Netflix takes another swing at cannabis programing with their recent competitive cooking show Cooking on High. And if you were hopeful that the move from Stoner Comedy to medicated cuisine would see Netflix elevate their weed-centric content, you're going to be disappointed.

Cooking on High is ostensibly a competitive cooking reality show a la popular programs such as 'Chopped' and 'Master Chef.' In each episode, two chefs are brought in to battle it out in the kitchen to impress the judges and take home the prize. They must face down a 30-minute time limit, and their final dish must comply with the episode's given theme, such as "Afternoon Delight" (lunch foods) and "Mexi-Cannabis" (Mexican inspired cuisine). And of course, the food must get you high.

Yet despite the title, there is very little cooking happening on 'Cooking on High.' Instead the show focuses largely on the rotating cast of comedians and hip-hop artists brought in to judge the food. A choice that sees 'Cooking on High' pandering to stoner stereotypes of watching Cheech & Chong and listening to Dr. Dre instead of presenting a genuine interest in the world of cannabis cooking.

This is not to say that the food featured in the show is a joke. All the chefs chosen to compete on the show are seriously skilled, professionals. The dishes they present are inventive and push the cannabis edible far beyond the ubiquitous pot-brownie. From La Cordon Bleu trained Andrea Drummer's cod cakes fried in cannabis butter to Mike Delao's gnocchi with cannabis pesto, the dishes look like something you would sooner get from a gourmet restaurant than your dealer's fridge.

But, the show's judges are almost always unqualified to be authorities on fine cuisine, with many of them admitting they've never tried the dish before—ranging from comedian Vitality Zdorovetskiy admission that he's "never really had a French onion soup" to rapper Mod Son saying, "I never ate fish before." When a judge on a food show openly admits they've never eat from such a wide category of foods, it is clear that the food show is, well, not really about food.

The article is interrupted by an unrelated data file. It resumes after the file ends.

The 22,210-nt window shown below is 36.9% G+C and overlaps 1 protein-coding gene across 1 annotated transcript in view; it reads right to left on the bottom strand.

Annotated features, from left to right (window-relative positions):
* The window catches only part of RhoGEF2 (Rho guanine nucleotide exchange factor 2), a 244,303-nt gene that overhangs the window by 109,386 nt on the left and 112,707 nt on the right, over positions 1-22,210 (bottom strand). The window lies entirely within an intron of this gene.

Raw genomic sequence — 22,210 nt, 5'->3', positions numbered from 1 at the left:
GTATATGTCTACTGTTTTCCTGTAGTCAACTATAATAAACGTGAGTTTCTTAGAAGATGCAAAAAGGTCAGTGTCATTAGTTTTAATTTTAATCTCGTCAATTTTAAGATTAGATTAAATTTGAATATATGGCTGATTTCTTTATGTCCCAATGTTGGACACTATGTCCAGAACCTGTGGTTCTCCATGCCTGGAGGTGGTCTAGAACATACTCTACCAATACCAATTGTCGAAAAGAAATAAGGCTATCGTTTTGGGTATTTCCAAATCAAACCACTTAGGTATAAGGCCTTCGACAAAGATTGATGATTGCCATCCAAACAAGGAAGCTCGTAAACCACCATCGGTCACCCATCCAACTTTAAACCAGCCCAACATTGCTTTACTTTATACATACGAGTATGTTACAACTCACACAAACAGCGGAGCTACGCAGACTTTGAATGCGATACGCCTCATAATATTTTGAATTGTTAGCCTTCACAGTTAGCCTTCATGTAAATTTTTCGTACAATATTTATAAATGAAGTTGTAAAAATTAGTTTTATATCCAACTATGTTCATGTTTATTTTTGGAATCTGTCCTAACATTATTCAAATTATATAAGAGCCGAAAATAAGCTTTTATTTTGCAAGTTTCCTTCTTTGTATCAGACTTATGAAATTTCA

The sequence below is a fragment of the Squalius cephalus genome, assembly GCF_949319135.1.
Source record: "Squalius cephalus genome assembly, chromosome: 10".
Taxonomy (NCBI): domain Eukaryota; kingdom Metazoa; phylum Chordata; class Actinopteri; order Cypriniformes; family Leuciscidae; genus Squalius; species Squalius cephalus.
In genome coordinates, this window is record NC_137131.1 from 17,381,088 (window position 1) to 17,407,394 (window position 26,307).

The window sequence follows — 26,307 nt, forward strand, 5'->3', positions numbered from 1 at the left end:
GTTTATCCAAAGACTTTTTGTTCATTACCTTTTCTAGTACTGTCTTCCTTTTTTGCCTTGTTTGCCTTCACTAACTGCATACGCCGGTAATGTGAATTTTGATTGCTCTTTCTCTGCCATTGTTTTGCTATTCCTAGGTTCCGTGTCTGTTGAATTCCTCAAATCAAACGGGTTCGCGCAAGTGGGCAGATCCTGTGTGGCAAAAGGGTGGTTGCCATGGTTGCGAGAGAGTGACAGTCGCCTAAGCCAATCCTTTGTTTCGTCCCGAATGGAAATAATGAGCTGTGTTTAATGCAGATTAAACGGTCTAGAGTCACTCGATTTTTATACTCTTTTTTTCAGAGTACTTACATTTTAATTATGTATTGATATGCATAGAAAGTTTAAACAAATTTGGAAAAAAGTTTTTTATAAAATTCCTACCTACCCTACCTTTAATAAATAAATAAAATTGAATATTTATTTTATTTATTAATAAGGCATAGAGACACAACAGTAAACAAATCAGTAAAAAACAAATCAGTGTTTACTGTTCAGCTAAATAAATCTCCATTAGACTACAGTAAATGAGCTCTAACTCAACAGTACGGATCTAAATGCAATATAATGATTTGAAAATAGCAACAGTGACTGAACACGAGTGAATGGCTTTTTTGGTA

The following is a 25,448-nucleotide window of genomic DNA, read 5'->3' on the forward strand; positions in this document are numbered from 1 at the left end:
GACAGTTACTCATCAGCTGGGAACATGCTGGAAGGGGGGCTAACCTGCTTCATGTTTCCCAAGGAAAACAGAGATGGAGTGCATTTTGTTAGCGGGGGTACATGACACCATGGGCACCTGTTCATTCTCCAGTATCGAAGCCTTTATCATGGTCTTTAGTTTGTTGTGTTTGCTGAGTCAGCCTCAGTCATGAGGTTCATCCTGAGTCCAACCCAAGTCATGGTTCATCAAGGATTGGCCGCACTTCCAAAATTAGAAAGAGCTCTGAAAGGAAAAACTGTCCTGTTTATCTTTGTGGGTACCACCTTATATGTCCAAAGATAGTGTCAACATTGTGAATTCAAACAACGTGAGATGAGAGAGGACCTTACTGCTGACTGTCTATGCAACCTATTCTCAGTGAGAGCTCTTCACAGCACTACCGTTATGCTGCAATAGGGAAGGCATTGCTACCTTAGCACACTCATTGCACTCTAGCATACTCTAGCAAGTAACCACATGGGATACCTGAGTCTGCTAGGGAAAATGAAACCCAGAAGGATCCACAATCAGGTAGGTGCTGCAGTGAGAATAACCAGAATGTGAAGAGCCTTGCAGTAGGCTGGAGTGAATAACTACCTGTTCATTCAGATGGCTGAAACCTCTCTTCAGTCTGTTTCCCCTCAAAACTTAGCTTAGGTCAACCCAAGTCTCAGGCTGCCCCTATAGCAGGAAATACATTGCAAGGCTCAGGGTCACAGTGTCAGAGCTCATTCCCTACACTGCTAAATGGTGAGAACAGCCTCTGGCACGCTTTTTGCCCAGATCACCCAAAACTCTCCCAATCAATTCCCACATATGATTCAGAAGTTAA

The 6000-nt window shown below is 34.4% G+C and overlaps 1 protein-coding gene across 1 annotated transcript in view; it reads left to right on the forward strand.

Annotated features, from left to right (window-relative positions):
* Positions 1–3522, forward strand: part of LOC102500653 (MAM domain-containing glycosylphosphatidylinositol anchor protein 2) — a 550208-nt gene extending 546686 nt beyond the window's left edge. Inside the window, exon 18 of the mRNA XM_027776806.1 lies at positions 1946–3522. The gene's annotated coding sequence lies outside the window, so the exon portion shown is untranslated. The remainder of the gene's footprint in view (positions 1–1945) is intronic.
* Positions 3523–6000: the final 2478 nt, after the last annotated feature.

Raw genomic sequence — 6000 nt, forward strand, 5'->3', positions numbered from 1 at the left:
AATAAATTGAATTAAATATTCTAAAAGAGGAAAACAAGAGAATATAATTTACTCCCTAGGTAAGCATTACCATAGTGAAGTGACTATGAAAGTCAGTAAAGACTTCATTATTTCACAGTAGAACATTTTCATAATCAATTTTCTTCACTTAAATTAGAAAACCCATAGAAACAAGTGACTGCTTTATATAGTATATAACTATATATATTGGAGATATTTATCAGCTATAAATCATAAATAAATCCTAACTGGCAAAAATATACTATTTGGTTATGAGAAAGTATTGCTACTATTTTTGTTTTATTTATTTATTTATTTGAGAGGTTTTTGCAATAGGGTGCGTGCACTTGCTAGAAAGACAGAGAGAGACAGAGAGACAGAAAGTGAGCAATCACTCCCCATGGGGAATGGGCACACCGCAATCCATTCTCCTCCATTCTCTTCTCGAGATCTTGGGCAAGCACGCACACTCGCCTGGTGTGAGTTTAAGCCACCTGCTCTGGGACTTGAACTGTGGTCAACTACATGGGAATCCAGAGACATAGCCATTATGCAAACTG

The highs and lows of rotating judges

In fairness, the rotating cast of judges and chefs is both one of the shows great strengths and weakness. On the plus side, working with a changing panel of judges enhances the show's diversity. Numerous people of color and women feature on the show, as do open members of the LGBTQ community.

But, Netflix fails to take this format to it's logical conclusion by making each episode a truly unique cast. Instead, most of the judges appear in at least 2 episodes across Cooking on High's 12-episode season, some of the chefs even appear in 3. This is of course too many times to allow the sense of a truly unique situation each time, and not enough for the audience to build a relationship with the chefs and judges featured on any given episode.

The show's two consistent cast members are show host Josh Leyva and lauded cannabis activist and comedian Ngaio Bealum. While Leyva's own relationship with cannabis culture, or even cooking for that matter, is questionable (it certainly plays no part in his YouTube content). Bealum has long been a part of the movement. Bealum is largely treated as the show's cannabis expert, introducing the strain of cannabis that the chefs will have to cook with in each episode and dishing out some cannabis knowledge here and there. Bealum is one of the show's saving graces that gets vastly under utilized. His knowledge of both cannabis and cooking, as well as his charisma likely would have made him a superior host to Leyva.

Perhaps doubling down on Bealum and cutting Leyva from the cast would have also allowed the studio the budget to extend the episodes's runtime from the frustratingly short 12–15 minutes to a more sensible 30 or 45. The increased episode length would have allowed the show to create a sense of tension and further explore the complex world of cooking with cannabis. Instead, the 15-minute top-out feels more like an appeal to stoner stereotypes of short attention spans.

The food in 'Cooking on High' feels like more of a pretext for Netflix to spew out another trope-ridden series than to actually celebrate the culinary arts, let alone cannabis. As the "first ever competitive cannabis cooking show," 'Cooking on High' leaves a lot to be desiredthe show doesn't even discuss the flavor profiles of the strains featured in the cooking competition.

Next time, Netflix, produce a show viewers can take seriously.

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